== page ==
SANDIE SHAW – ” Hand In Glove “

Posted: June 11, 2022 in MUSIC

This version originally released in 1984 and unavailable for almost 40 years, this was a collaboration between one of the most successful (UK) female stars of the ‘60s and indie darlings the Smiths, who were big fans. It features three Morrissey / Marr originals on which Sandie is backed by messrs Marr, Rourke and Joyce. Despite having established themselves as a group, Morrissey and Marr still harboured ambitions that they would be recognised as songwriters by having their songs covered by others. Their top choice was singer Sandie Shaw, of whom Morrissey was a fan, and who had scored several hits throughout the 1960s and she was one of the most prominent British vocalists of her era. The recording became Shaw’s first hit in a decade when it reached number 27 on the UK Singles Chart. Marr, Rourke and Joyce backed Shaw on two mimed television performances of the song, first on Channel 4’s Earsay in March 1984, and then on Top of the Pops on 26th April, where the band appeared barefoot in homage to the singer, who did so often in the 1960s.

Hand in Glove” is a song by the Indie-rock band the Smiths, written by singer Morrissey and guitarist Johnny Marr. It was released as the band’s first single in May 1983 on independent record label Rough Trade Records. 

“Hand in Glove” was written by Morrissey and Marr in January 1983. By that date, they had been working together for around eight months, had written more than ten songs together,and had recorded two demo tapes, but had been rejected by both Factory and EMI. Their usual composition method was for Marr to add music to Morrissey’s lyrics, though for “Hand in Glove”, Marr had the music first – he developed the chords on an acoustic guitar while at his parents’ house. Unable to record the music there, Marr’s girlfriend Angie drove him to Morrisey’s house while he continued to strum the guitar, altering it with suggestions from Angie. At Morrissey’s the tune was recorded on a cassette tape. Morrissey said that he wrote lyrics for it in the span of two hours. Even prior to performing the song live, the group was unanimous in the opinion that “Hand in Glove” was their strongest song to date.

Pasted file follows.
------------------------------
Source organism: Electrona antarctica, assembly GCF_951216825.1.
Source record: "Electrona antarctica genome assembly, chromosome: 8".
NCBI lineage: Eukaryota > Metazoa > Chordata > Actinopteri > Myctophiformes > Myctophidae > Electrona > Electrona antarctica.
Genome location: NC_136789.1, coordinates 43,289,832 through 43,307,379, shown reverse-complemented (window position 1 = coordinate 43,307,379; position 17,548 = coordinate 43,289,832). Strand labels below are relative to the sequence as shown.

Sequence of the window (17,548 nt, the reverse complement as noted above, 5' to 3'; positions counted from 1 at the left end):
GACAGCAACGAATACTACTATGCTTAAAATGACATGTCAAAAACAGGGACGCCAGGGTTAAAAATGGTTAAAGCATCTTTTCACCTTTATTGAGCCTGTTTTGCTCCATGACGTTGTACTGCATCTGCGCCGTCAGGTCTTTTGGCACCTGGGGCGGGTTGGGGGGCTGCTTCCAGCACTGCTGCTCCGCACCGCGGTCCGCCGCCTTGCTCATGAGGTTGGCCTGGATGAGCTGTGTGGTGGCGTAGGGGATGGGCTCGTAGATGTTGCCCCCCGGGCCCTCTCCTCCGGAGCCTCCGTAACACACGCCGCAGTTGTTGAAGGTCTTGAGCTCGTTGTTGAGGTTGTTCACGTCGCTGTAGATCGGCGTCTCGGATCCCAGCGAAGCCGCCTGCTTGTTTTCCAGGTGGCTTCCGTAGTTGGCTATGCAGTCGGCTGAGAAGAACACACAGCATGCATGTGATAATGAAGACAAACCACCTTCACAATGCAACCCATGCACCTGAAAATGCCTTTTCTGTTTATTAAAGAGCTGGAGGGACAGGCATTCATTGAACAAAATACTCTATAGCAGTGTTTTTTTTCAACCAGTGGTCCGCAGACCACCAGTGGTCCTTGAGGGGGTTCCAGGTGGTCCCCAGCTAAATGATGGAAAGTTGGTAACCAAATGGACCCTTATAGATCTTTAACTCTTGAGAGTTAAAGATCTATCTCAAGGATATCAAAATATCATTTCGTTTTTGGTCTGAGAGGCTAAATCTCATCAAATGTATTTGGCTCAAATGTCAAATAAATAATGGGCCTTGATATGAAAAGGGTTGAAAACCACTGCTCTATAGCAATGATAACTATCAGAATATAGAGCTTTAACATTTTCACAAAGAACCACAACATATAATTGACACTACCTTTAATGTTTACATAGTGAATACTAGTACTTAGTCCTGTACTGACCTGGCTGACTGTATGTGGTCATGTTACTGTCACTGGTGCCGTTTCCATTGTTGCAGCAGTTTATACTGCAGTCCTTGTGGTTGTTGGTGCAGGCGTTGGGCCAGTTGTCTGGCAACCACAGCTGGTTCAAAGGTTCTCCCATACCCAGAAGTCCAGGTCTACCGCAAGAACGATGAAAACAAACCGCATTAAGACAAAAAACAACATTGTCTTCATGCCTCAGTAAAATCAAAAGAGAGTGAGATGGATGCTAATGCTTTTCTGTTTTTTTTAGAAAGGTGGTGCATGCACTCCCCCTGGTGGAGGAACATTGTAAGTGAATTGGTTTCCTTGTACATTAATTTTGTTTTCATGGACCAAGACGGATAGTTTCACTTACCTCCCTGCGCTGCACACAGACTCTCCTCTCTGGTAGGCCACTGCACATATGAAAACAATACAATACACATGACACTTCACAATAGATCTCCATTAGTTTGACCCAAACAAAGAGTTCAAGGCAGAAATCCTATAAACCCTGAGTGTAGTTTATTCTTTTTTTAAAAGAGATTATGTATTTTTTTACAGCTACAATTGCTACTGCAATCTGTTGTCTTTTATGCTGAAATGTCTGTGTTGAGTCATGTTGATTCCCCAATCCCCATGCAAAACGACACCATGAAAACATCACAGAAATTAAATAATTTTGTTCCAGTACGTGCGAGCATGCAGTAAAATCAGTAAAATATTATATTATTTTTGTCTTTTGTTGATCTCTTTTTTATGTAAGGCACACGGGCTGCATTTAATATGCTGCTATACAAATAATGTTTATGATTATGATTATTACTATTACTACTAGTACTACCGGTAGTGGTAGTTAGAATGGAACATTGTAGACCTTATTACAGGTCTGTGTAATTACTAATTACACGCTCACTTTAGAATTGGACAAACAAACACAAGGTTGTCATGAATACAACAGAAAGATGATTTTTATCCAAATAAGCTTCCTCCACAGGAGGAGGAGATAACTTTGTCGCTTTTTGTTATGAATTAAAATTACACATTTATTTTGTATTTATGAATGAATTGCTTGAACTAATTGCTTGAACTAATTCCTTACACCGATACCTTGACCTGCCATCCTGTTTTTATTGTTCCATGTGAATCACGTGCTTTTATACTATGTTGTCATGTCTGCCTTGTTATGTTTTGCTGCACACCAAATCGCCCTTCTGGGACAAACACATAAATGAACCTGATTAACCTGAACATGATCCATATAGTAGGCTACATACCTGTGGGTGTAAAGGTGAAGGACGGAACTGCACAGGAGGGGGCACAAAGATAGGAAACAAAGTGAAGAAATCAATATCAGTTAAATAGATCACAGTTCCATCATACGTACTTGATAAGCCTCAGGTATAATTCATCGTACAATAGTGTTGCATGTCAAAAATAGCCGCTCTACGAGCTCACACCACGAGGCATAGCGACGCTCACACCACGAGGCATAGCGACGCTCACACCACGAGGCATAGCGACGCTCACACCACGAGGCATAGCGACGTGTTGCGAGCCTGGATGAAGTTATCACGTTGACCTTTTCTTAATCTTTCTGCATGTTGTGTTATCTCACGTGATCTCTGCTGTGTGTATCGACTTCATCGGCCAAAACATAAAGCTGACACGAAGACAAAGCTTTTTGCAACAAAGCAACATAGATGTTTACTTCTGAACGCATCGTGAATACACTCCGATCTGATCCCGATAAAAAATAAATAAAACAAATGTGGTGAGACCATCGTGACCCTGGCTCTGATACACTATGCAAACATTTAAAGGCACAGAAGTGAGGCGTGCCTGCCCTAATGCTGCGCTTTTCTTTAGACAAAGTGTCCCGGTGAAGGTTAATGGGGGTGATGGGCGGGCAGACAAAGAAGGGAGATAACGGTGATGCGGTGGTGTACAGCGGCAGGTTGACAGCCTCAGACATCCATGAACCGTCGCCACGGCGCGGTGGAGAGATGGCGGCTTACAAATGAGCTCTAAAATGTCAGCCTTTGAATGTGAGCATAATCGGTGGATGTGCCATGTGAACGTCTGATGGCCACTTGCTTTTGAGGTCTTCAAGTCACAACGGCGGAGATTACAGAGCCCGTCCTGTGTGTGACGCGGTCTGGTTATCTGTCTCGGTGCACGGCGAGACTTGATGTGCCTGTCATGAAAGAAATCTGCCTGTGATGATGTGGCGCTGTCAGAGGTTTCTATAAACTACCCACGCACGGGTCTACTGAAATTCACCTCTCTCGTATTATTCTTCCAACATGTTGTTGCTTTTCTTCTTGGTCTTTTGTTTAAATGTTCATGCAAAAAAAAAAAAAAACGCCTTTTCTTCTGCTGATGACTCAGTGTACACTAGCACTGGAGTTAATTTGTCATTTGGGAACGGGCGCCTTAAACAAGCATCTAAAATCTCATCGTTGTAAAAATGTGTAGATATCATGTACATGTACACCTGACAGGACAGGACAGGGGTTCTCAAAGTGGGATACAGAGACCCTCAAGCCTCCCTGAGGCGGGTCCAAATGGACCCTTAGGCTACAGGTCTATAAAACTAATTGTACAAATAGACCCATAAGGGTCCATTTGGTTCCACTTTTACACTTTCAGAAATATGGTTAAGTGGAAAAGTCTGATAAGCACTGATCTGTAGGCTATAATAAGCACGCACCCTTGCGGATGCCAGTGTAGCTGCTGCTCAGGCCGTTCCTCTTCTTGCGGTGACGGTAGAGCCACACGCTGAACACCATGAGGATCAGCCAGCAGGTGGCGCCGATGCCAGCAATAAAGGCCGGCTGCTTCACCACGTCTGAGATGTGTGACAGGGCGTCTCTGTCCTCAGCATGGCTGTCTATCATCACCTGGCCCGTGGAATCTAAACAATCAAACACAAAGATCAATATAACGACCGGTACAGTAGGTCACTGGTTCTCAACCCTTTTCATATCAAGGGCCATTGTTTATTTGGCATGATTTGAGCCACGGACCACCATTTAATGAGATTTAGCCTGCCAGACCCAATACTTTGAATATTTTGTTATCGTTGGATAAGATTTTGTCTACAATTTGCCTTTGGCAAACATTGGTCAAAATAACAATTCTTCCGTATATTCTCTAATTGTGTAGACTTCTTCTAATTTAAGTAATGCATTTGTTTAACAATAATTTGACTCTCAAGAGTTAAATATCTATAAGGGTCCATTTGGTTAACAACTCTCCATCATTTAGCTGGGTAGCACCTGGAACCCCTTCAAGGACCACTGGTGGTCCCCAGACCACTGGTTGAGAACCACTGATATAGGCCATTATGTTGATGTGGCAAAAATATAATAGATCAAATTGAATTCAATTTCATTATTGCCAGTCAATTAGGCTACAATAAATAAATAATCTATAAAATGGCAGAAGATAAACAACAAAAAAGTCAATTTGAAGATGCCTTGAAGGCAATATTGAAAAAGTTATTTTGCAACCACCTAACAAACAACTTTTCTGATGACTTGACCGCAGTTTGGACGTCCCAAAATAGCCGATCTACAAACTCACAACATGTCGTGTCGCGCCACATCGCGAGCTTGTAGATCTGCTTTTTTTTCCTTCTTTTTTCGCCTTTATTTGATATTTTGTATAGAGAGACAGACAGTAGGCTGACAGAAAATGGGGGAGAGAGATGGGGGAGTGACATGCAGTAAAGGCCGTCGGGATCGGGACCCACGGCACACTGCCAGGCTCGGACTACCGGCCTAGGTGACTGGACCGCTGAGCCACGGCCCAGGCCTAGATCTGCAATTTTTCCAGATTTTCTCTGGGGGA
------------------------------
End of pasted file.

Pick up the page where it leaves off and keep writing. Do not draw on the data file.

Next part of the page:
The song’s line “I’ll probably never see you again” appears in Delaney’s kitchen sink realism play A Taste of Honey and The Lion in Love. Morrissey paraphrased the line “Everything depends upon how near you stand next to me” from the 1974 Leonard Cohen song “Take This Longing”. Goddard conjectures that the song’s title was inspired by the 1947 detective novel Hand in Glove by Ngaio Marsh. The lyrics are also quoted in the coda of “Pretty Girls Make Graves”, another song from the band’s first album.

The Smiths asked their manager Joe Moss to fund the recording of “Hand in Glove”. In late February, the group booked a one-day recording session at Strawberry Studios in Stockport at the cost of £250, which they produced themselves. Morrissey claimed in later years that he was dissatisfied with his vocal and returned a week later to re-record his part, the day after which the entire group travelled to London and convinced Rough Trade owner Geoff Travis to release the record. However, author Simon Goddard noted that it was not until April 1983 that Marr and bassist Andy Rourke visited the Rough Trade offices. On that occasion, Marr handed Travis a cassette featuring “Hand in Glove” and a live recording of “Handsome Devil”, telling Travis, “Listen to this, it’s not just another tape”. Impressed, Travis promised he would. The following Monday, Travis called the group and invited them back to London to release “Hand in Glove” as a single. Both parties agreed to release the single as a temporary arrangement before agreeing to any long-term partnership.

Two months after the single’s release, the Smiths recorded the song again during aborted sessions for their debut album with producer Troy Tate. This version was recorded a tone lower than the original in the key of F# minor, and features a shorter introduction. The Smiths recorded the song again with producer John Porter in October at Manchester’s Pluto Studios. Morrissey rejected this version of the song. Due to impending deadlines, the version that ultimately appeared on the band’s first album The Smiths was a remix of the original master recording from the Strawberry Studios session. For this version, Porter increased the separation between Marr’s guitar tracks and Morrissey’s vocals, emphasised drummer Mike Joyce’s drum beat, pushed Rourke’s bass back in the mix, and created a more dramatic opening and conclusion to the song

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